When beauty therapy goes wrong

NATASHA HUGHES
Last updated 05:00 30/11/2012

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OPINION: Why don't we speak up when having a beauty treatment? Why do we reply "that's fine" even if the massage is bruising or the products are stinging?

Why are we rendered compliant and polite - voiceless - even though we're paying for it?

We're not the only dumb people: it happens even to the beauty professionals.

"A therapist asks if the pressure is OK and we always say yes. I know, because I used to ask and no one ever said 'no, it's not right, can you please be firmer?''' says Katie Waggott, who now runs a beauty website.

"I hear people talk of fear of massage because someone went too hard on them. Why do we lose our voice?''

I have no good reason to lose voice. Yet a recent treatment at an ambitiously upmarket and expanding spa was so substandard that a pathetic pantomime ensued in which I became a guileless performer.

It was a hot stone massage. The stones were lukewarm, they were placed in the wrong places and the therapist spent more time struggling with the towel switching than providing therapy.

I tried to indicate non-verbally that the massage was missing the bits that needed touch and that the bed was uncomfortable.

I angled sore parts towards her, wriggled a bit, maybe let a sigh escape and, finally, submitted to the dreadful monotony, composing to-do lists to stop myself leaping up and yelling ''Enough!''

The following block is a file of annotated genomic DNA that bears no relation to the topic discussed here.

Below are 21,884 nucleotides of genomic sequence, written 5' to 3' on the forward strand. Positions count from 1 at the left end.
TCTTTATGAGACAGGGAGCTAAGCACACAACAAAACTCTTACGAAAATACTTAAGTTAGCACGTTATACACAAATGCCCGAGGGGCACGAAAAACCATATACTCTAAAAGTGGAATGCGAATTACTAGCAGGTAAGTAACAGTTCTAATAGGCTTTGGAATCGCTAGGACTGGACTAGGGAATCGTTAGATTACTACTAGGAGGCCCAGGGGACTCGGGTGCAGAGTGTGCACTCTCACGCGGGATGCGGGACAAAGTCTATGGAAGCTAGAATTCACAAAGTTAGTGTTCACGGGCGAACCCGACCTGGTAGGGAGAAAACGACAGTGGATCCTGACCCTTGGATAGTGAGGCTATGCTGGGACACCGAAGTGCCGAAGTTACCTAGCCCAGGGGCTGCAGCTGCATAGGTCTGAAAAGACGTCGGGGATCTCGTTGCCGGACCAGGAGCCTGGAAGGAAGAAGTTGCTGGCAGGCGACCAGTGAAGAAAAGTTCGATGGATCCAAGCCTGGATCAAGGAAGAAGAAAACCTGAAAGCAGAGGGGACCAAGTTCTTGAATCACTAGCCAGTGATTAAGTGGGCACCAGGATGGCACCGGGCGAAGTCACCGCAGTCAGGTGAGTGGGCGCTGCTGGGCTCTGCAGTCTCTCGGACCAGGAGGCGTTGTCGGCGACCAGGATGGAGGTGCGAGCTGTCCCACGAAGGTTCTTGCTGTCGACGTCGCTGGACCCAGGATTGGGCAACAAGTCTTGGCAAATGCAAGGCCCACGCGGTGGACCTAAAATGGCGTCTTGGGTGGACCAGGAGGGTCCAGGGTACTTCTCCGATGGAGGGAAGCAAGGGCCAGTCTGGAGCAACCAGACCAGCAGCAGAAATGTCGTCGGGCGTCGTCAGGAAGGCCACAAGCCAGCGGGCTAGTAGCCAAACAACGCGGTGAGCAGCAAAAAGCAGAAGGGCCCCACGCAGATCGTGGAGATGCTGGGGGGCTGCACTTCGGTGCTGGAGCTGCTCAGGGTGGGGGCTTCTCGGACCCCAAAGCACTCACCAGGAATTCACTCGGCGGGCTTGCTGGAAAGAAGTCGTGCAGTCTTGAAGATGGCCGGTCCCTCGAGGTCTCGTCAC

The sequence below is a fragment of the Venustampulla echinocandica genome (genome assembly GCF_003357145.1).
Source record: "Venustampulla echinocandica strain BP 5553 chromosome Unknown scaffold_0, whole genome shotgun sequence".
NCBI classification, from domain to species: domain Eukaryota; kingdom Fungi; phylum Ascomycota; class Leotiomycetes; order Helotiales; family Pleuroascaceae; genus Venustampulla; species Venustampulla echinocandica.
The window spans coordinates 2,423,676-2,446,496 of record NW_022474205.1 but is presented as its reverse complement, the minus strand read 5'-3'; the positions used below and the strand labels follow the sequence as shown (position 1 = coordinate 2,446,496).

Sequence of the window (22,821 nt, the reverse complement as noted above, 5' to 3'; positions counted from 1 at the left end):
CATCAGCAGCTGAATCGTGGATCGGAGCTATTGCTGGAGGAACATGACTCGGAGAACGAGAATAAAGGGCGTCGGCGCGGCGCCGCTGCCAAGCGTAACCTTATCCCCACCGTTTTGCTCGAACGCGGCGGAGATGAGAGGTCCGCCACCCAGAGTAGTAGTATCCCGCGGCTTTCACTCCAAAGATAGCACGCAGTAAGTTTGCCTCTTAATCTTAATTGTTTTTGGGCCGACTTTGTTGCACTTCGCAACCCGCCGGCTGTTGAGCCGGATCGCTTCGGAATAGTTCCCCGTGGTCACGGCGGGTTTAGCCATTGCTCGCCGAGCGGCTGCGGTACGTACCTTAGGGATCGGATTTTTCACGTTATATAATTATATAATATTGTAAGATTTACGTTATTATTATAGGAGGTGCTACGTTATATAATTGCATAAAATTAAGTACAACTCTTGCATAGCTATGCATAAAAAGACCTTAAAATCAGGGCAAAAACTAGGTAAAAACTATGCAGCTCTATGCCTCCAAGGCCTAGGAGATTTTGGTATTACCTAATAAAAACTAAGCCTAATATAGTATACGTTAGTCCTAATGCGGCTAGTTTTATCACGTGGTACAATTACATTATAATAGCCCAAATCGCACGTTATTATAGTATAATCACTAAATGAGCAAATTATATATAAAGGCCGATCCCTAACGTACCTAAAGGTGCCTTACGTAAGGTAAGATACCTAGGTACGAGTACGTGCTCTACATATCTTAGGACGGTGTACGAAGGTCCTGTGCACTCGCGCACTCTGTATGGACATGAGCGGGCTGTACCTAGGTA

But why? Why didn't I just say the word ''enough'' non-dramatically? Or even ''can you try this instead, please?''.

Why did I put up with ineffectual, frustrating, time-consuming twaddle? The therapist was useless and I was under no obligation.

I think it's because I didn't want to hurt her feelings.

She was nice and she was trying. I thought, it might get better.

When it didn't I was so worn down I felt speechless. When it was over, I threw on my clothes and fled, throwing platitudes to the proprietor over my shoulder. They've never been in touch.

Katie Waggott was similarly speechless during her hot stone massage, though the outcome was much worse.

"At first I thought 'OK, the heat will dissipate in a second... OK, it hasn't... Ow, what do I do? I'll twitch!' so I proceeded to twitch a little thinking she may spot my uncomfortable body language. No. That didn't work. 'That feels a little hot...' The therapist removed the stone and then seemed to put it right back in a minute. Am I being silly? Just deal with it. It's not that hot. So I did. I dealt with it. She scraped over my bony ankles, bashing the stones together as she went. Oh when will the torture end?! It took six hours for the red mark to start to die down.''

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Are you malleable during beauty treatments? Do you put up with it when something's wrong or even damaging?

- Sydney Morning Herald

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